The arctic vortex that brought all the cold air last week isn’t just hard on people; it’s hard on wildlife and birds, too. What can University City residents do to help birds survive the cold?
This winter, we’ve seen lots of action at our bird feeders: a daily fly-in of Carolina chickadee, tufted titmouse, house finch and Carolina wren. Cardinals steal the spotlight each time one glides over in a scarlet flash from the bare limbs of the fig tree.
My brother Bob, an ornithologist and past director of the Dungeness River Audubon Center in Sequim, Wash., said feeders are more for people than for birds: a handy way to attract birds so we can enjoy watching them.
In weather this cold, however, even Bob conceded that keeping feeders full is a sensible step. The Humane Society recommends using a regionally appropriate seed mix that includes such calorie-rich seeds as black oil sunflower, which also has a thin shell that’s easy to crack.
Another good idea is to provide suet, a good source of energy and protein when insects are hard to find.
In the blog for their local birder-friendly store, Bird House on The Greenway ( www.birdhouseonthegreenway.com), Carol Buie and Jay Jackson said providing fresh water is essential, too.
“If you have a bird bath heater, now is the time to make sure it is hooked up and ready to go. Because liquid water will be hard to find, if you have a heated bird bath, it will be very popular,” Buie and Jackson wrote on their blog.
A low-tech alternative is to add warm water and to regularly break up the ice and stir the water.
Birds need shelter as well. The best long-term solution is to create habitat by including native plants in your landscaping for nesting sites and food sources.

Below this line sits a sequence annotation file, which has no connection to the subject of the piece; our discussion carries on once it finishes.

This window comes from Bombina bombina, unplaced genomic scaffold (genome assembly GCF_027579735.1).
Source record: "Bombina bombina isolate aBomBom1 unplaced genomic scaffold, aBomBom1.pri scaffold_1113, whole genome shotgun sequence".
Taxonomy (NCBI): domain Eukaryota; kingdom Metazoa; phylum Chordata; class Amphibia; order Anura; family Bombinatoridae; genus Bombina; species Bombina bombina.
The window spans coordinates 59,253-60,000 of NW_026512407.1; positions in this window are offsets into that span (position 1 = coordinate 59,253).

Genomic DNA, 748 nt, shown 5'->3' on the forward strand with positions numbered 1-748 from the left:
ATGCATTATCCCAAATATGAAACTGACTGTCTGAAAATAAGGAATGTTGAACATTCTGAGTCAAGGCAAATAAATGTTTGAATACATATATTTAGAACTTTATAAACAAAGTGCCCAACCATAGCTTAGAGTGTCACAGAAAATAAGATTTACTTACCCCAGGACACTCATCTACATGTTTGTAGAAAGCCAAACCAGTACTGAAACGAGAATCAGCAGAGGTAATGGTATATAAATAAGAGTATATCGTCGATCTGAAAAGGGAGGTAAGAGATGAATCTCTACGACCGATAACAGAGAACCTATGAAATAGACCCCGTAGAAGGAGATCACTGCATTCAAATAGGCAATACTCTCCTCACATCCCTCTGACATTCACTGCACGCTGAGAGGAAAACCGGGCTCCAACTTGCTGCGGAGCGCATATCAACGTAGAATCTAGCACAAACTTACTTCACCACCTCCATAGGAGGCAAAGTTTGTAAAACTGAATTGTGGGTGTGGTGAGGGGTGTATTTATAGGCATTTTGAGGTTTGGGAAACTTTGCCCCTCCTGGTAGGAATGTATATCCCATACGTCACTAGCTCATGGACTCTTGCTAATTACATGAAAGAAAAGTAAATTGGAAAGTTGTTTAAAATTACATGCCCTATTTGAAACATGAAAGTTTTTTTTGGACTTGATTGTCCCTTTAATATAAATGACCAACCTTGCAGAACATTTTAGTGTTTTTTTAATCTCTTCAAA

In the short term, leave empty bird houses outdoors through the winter to provide birds a place to gather out of the cold. (Bob says chickadees particularly enjoy communal roost-ins.)
Buie and Jackson want to know whether you still have your Christmas tree, Hanukkah bush or solstice shrub. If you do, they suggest laying it on the ground in a corner of your yard to improvise an instant avian sanctuary. Now that’s recycling!
Buie is a veteran Charlotte environmental leader and a recognized authority on native plants and composting, as well as a passionate birder and the chairwoman of the N.C. Wildlife Federation. She sees one bright side to the cold weather:
“Bird watching should be great for the next few days,” Buie said, “so pull up a chair to the window and enjoy!”
This year, the unusual cold, along with other factors scientists are still trying to understand, has pushed northern species far south of their usual ranges. You may even see a snowy owl; they have been spotted this year as far south as Charleston.
Hordes of cankerworms
A closing note about cankerworms and tree bands:
Billy DeRosa of Silver Duck Tree Banding Services ( www.treebanding.com) responded to my recent recommendation to band trees this month, if you hadn’t already done so.
I thought the mass migration of female cankerworms up local trees had not yet taken place, but I was wrong. I’m grateful that DeRosa set me straight. His firm bands more than 10,000 trees each year, and he said their test strips clearly show that “a mass crawl has already occurred.”
DeRosa thinks banding now won’t work. The firm offers an alternative, spraying treetops when caterpillars start to emerge with a safe and effective organic control, a natural soil bacteria known by its initials, BT.
The other option is to suffer through the Hitchcockesque onslaught and resolve to get those bands up this year between Thanksgiving and Christmas.
DeRosa reports that Concord has been the worst affected area recently: Some test traps have collected more than 10,000 female moths. Zip codes 28209, 28211 and 28226 have all been especially active during the past four years, he reports.
Maybe, since these isn’t much else to eat right now, let’s hope those birds we’re trying to help will reciprocate by chowing down on chilled cankerworm moths this week, before they have a chance to lay their eggs.